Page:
For those of us who follow the equities markets closely, valuations -- which, after all, are simply reflections of the sentiments of those willing to put their investment money where their mouths are -- occasionally appear to represent a strange coalescence of inexplicability and folly.
For instance let's take a gander at the P/E multiple accorded to The New York Times Company , producer of the famous -- or perhaps infamous -- Grey Lady. The readership of the Times' properties, and consequently related advertising revenues, have for years tumbled like so many gold-medal gymnasts. Then let's compare that valuation to what is accorded deepwater drilling contractorDiamond Offshore .
You can buy dozens of Solyndras cheap
Despite its declining fortunes, The New York Times Company boasts a 20-times forward P/E multiple. In the face of its atrophying circumstances, its directors (appropriately) have eschewed any sort of dividend, giving its shares a yield that fluctuates between zip and nada.
By contrast, the Houston-based driller is active globally, often in water depths of 10,000 feet or more. It routinely forks over as much for a single new deepwater drilling unit as our friends in the federal government frittered away backing solar "star" Solyndra.
Diamond's board has regularly declared special $0.75 quarterly cash dividends, giving it a forward yield of an unremarkable 0.70%. But with the special dividend largesse, its trailing yield sits above 2.60%. For all this, the company's forward P/E is slightly above nine times, or less than half that of the floundering Times Company.
When the two companies reported last week, Times executives told us that their company's adjusted per-share earnings had slipped by 20%. That, despite palaver about all manner of steps to reposition (read: reinvent) the company.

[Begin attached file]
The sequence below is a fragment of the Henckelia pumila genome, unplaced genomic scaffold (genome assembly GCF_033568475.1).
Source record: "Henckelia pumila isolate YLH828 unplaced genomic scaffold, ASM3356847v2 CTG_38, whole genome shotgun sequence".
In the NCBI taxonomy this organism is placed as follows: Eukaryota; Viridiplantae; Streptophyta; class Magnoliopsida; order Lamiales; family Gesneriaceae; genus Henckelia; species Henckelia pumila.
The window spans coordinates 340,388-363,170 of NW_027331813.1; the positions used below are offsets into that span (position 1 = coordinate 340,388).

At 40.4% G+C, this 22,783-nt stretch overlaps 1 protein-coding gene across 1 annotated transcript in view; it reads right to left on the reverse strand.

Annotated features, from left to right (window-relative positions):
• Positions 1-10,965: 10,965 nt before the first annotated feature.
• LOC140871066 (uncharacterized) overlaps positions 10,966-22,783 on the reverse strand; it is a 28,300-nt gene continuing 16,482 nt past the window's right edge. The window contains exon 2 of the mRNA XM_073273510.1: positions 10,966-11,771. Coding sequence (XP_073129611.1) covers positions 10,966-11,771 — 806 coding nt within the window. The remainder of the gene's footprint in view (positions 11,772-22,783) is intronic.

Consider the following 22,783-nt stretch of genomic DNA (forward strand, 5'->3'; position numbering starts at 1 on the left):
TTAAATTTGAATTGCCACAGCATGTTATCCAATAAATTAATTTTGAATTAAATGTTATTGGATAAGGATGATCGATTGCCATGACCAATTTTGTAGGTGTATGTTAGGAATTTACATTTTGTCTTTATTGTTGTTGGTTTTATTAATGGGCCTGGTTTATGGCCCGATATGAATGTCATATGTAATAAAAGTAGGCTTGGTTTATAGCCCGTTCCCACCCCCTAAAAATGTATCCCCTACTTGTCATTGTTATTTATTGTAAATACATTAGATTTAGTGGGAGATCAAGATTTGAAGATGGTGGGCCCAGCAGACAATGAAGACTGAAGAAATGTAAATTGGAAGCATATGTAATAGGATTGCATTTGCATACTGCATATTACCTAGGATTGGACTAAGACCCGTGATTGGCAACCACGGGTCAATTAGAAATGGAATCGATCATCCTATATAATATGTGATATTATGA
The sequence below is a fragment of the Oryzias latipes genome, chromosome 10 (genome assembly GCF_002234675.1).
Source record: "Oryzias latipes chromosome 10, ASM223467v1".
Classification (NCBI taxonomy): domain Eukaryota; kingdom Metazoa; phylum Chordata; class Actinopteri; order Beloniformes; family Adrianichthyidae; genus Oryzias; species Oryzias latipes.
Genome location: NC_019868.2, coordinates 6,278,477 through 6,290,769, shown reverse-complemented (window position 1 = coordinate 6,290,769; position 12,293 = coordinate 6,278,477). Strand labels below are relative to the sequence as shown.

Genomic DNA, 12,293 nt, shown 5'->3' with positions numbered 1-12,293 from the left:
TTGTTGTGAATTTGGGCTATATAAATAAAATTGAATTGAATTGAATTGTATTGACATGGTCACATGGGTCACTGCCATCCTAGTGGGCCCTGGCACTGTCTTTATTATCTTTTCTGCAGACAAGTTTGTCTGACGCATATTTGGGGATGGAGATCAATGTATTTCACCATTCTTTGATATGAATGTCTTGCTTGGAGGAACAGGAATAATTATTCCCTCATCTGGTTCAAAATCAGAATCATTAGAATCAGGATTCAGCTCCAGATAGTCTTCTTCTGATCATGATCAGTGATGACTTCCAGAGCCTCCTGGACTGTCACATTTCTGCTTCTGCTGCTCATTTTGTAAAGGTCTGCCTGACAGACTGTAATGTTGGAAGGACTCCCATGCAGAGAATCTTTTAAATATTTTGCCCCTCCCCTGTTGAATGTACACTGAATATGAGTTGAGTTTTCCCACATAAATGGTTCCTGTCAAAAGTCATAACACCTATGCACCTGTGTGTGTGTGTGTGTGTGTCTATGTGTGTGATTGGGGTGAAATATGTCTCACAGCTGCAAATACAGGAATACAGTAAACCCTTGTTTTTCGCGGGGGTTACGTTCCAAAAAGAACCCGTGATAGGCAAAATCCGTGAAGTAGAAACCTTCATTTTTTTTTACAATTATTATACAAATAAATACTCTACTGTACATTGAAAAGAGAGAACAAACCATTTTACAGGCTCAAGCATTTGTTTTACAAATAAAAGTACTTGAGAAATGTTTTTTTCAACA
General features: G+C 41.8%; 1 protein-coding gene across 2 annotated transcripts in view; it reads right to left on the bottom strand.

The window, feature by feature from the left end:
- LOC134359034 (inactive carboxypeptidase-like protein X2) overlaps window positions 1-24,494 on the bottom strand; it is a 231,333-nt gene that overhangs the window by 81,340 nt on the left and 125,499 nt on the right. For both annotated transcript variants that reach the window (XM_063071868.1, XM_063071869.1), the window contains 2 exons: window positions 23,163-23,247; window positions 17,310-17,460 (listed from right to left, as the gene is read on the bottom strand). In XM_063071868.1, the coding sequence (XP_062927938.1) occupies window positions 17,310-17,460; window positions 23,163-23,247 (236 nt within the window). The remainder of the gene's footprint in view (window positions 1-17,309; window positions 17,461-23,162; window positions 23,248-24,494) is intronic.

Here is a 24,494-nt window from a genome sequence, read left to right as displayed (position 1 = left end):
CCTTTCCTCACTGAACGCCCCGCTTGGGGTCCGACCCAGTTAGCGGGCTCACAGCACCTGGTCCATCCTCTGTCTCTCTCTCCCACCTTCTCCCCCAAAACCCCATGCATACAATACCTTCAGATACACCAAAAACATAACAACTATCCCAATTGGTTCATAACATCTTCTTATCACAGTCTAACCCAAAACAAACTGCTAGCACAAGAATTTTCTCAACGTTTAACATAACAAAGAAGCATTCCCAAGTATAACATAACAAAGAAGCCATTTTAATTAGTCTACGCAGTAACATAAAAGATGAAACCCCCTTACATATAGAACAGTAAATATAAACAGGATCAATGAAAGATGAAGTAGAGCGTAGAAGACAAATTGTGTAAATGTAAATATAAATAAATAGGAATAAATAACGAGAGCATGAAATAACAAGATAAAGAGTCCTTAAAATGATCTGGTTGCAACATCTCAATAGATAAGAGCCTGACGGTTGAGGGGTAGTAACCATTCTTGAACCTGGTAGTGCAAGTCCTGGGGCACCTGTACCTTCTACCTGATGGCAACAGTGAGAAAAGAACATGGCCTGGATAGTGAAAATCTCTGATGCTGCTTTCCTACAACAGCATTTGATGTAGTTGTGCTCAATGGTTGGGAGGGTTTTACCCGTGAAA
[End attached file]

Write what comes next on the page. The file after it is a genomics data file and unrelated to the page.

But, sticking with per-share metrics, Diamond Offshore recorded $1.27 for the quarter, from $1.21 and topping the Wall Street seers' consensus forecast of $1.15. That beat works out to a commendable 10%.
Contrasting futures for the companies
There's also the important consideration of the likely futures of the two companies. I know, I know, Times' circulation grew by nearly 7% in the quarter, led by "continued strength in our digital subscription initiatives." But digital customers' brand loyalty is far more evanescent than that of readers who actually grip their daily fish wrappers between their fingers.
In noting the expanding strength of offshore drilling demand, Diamond Offshore CEO Lawrence Dickerson touched on an intriguing area of growth on his call last week. That is, numerous countries that have been on the offshore exploration sidelines heretofore are beginning to rethink their stances. For instance, Diamond is mobilizing a rig to Latvia; that's right, Latvia. The gearing up of a host of new energy entrants is bolstering what Lawrence referred to as the "mid-water market."